Mobbing: When bullying becomes a group activity

Lisa Klug
December 13, 2017

It’s a truism that employees are going to be offended by different things. Each of us has a distinct set of sensibilities, shaped by culture, disposition and individual experience. For this reason, it sometimes seems that your bullying is not my bullying. Without investigating the sequence of behaviours that sometimes coalesces for a complainant with a final and seemingly (to others) trivial word or action, it can be hard to understand why a person feels bullied.

That is why we need legal definitions of bullying that can apply a declared communal standard, independent of individual sensibilities.

The Fair Work Act (FWA) provides that a worker is “bullied at work” if the following two criteria are met:

1. An individual or group of individuals repeatedly behaves unreasonably towards the worker or a group of workers of which the worker is a member; and

2. That behaviour creates a risk to health and safety.

There is, however, one form of bullying which makes everyone of us shudder in exactly the same way; being bullied by a group of individuals. The obvious imbalance of power and inherent injustice in being singled out for contemptuous treatment by a mob of colleagues, usually makes for a very clear case of bullying.


Unfortunately, there is ambiguity around the legal remedy available under the FWA for group bullying (or mobbing). The shortfall arises where each employee has only engaged in one unreasonable behaviour.

In Hammon v Metricon Homes Pty Ltd T/A Metricon Homes and [1], the Fair Work Commission (FWC) found that if four employees each engage in one unreasonable, hostile act to one individual, and they have not acted in concert, it is not bullying as each individual has not engaged in repeated behaviours. In making this finding, the Commission has applied a definition of bullying that is focused on the perpetrators, who have all, independently, behaved aggressively or unreasonably towards a person, but once only. For the victim of bullying, who has experienced a series of unreasonable behaviours – made worse because the perceived shared nature of the negativity – the statutory interpretation taken in Hammon’s case leaves them without redress.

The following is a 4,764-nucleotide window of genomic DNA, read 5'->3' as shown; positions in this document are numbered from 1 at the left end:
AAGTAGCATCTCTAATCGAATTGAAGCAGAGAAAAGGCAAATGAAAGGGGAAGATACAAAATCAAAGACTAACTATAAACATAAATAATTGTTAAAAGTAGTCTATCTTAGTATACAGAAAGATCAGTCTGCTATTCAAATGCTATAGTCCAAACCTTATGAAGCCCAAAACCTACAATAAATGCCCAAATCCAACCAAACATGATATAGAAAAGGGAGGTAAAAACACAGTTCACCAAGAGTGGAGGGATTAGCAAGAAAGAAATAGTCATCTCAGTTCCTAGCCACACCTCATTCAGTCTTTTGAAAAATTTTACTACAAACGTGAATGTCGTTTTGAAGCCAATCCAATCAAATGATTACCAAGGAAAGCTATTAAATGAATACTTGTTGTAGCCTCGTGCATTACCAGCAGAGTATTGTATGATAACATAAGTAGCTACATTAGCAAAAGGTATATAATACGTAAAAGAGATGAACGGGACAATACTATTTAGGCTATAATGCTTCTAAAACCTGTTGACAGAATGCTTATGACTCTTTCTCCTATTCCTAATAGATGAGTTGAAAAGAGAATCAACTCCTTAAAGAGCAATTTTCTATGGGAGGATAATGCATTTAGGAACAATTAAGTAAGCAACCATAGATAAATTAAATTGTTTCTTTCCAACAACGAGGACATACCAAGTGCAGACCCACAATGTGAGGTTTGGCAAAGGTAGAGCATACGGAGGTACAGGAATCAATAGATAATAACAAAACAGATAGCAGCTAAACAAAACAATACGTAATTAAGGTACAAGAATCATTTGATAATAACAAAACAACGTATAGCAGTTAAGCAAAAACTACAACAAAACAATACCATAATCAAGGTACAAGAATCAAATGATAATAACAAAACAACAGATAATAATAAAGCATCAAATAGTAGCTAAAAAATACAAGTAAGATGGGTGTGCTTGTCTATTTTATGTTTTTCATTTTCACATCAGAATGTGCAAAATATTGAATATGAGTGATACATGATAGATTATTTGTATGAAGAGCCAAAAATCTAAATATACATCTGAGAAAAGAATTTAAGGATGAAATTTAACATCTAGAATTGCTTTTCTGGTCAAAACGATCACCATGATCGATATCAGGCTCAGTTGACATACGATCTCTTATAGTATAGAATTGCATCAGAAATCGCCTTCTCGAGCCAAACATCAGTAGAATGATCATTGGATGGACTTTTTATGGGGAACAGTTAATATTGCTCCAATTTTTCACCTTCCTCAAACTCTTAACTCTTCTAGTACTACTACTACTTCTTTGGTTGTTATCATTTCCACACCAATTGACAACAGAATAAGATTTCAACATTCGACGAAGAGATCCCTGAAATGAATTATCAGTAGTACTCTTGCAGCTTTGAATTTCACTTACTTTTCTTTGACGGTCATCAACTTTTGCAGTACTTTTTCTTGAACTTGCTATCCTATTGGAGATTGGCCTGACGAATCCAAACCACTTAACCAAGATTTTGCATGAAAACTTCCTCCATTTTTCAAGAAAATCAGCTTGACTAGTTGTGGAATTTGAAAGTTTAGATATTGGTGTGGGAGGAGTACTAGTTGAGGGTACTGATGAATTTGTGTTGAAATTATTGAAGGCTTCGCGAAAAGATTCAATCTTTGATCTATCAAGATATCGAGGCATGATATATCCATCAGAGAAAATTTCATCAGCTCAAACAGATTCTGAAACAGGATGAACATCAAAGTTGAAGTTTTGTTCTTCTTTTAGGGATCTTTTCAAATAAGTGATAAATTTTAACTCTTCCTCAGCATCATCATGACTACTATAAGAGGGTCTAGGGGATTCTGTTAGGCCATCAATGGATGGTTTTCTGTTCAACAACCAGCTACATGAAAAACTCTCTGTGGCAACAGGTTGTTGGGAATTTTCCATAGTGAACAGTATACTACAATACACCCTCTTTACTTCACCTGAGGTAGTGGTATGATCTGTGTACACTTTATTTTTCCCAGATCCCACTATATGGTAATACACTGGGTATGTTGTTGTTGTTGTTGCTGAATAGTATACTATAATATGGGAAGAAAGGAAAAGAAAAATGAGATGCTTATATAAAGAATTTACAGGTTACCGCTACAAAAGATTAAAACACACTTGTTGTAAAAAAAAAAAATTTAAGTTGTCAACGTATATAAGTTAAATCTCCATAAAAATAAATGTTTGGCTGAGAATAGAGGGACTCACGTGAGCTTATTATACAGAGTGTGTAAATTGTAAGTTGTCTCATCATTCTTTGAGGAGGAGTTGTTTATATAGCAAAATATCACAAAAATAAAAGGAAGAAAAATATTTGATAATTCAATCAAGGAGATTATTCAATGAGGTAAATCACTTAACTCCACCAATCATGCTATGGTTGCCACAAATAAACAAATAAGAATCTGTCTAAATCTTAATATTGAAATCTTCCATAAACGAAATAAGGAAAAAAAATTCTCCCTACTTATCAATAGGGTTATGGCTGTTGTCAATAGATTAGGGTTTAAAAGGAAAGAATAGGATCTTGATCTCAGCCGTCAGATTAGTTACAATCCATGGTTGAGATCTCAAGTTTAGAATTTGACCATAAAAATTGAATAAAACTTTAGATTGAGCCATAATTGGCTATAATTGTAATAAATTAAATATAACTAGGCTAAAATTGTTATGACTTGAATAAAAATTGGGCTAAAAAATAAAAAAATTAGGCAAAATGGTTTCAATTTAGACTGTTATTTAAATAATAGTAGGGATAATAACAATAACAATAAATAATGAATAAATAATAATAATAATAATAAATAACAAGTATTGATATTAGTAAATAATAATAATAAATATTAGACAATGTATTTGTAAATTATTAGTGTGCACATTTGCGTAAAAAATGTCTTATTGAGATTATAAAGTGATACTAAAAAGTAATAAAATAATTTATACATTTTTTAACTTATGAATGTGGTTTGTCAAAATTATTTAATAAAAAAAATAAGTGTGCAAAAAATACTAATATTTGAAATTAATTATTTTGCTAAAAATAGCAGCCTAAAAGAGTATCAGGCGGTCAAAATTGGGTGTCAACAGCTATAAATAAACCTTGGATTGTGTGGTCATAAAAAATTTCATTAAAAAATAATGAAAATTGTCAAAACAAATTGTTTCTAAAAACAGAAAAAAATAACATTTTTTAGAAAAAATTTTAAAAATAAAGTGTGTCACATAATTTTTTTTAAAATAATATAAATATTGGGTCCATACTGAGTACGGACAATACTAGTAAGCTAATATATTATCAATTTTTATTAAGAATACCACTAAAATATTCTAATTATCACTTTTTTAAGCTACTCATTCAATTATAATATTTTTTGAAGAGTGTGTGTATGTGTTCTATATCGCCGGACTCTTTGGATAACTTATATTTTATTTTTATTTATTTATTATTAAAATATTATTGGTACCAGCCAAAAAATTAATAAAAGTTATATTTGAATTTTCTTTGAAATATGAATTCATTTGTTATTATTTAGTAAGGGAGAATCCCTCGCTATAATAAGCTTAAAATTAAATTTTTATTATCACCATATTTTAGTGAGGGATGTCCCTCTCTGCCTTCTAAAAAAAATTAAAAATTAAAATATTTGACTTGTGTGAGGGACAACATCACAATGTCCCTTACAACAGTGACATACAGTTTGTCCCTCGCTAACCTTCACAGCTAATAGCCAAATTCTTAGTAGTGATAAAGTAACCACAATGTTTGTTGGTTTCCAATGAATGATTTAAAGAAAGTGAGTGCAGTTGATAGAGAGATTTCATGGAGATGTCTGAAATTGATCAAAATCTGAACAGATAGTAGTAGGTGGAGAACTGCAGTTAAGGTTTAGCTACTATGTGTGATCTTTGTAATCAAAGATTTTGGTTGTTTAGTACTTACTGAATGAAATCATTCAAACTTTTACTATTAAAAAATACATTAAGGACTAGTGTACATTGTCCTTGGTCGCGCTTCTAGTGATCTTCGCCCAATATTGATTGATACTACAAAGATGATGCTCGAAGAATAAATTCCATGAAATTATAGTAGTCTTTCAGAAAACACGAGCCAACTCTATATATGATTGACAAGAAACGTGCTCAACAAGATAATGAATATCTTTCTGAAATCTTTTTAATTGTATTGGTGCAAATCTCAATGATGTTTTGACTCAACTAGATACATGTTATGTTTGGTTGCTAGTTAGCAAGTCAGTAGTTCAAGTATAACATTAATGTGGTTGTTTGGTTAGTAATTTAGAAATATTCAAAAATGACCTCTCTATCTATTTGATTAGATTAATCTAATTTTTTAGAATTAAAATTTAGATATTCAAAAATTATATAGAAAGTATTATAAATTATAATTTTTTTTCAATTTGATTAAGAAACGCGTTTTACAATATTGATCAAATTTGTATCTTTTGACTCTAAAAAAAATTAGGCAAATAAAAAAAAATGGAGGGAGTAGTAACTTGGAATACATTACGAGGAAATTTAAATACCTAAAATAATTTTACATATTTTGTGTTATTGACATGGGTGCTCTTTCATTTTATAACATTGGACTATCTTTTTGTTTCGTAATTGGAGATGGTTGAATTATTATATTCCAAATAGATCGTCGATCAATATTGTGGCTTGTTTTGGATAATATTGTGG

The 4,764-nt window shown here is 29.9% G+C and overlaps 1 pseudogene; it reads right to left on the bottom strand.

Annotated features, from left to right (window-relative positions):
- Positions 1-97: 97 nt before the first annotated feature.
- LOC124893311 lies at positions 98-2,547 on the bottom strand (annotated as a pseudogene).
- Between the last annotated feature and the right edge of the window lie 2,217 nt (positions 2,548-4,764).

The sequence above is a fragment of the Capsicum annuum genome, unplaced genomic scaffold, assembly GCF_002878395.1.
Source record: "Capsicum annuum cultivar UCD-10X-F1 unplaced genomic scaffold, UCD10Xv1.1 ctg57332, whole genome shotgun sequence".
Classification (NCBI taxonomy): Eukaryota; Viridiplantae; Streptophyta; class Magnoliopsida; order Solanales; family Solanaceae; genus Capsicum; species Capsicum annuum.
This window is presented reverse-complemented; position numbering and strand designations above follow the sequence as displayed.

The Commission appeared to require, for repeated bullying to be found to have occurred, that the employees had acted in concert and to have formed a collective intent to bully. It is interesting to note that there is no express requirement in the FWA definition of bullying that a group of individuals were “acting in concert”. There is also no requirement in the FWA definition for the employees to act with intent to bully.

The approach taken by the FWC focuses on the perpetrators and whether they have engaged in repeated actions. If, however, the perspective of the victim was taken, a different finding may be made (and, arguably, should be to address the risk to the victim). Even though the personal contribution of each bully may be small (because not repeated), and each bully may not be aware of the cumulative effect of their behaviour, when single bullying behaviours are acted out by many individuals, the victim is experiencing repeated, unreasonable behaviour directed towards them. From their perspective, they are unquestionably being bullied.

Researchers have noted that this form of bullying by many individuals is serious and can “leave the victim reeling, not knowing what has happened, why it happened, and, most important, what will happen in the future. Being mobbed can take away a victim’s sense of safety and security in the world, sense of identity and belonging and the belief that the world is a fair and just place. It frequently leads to deteriorating physical and mental health. Suicides and violence, including homicides, have occurred following mobbing”[2].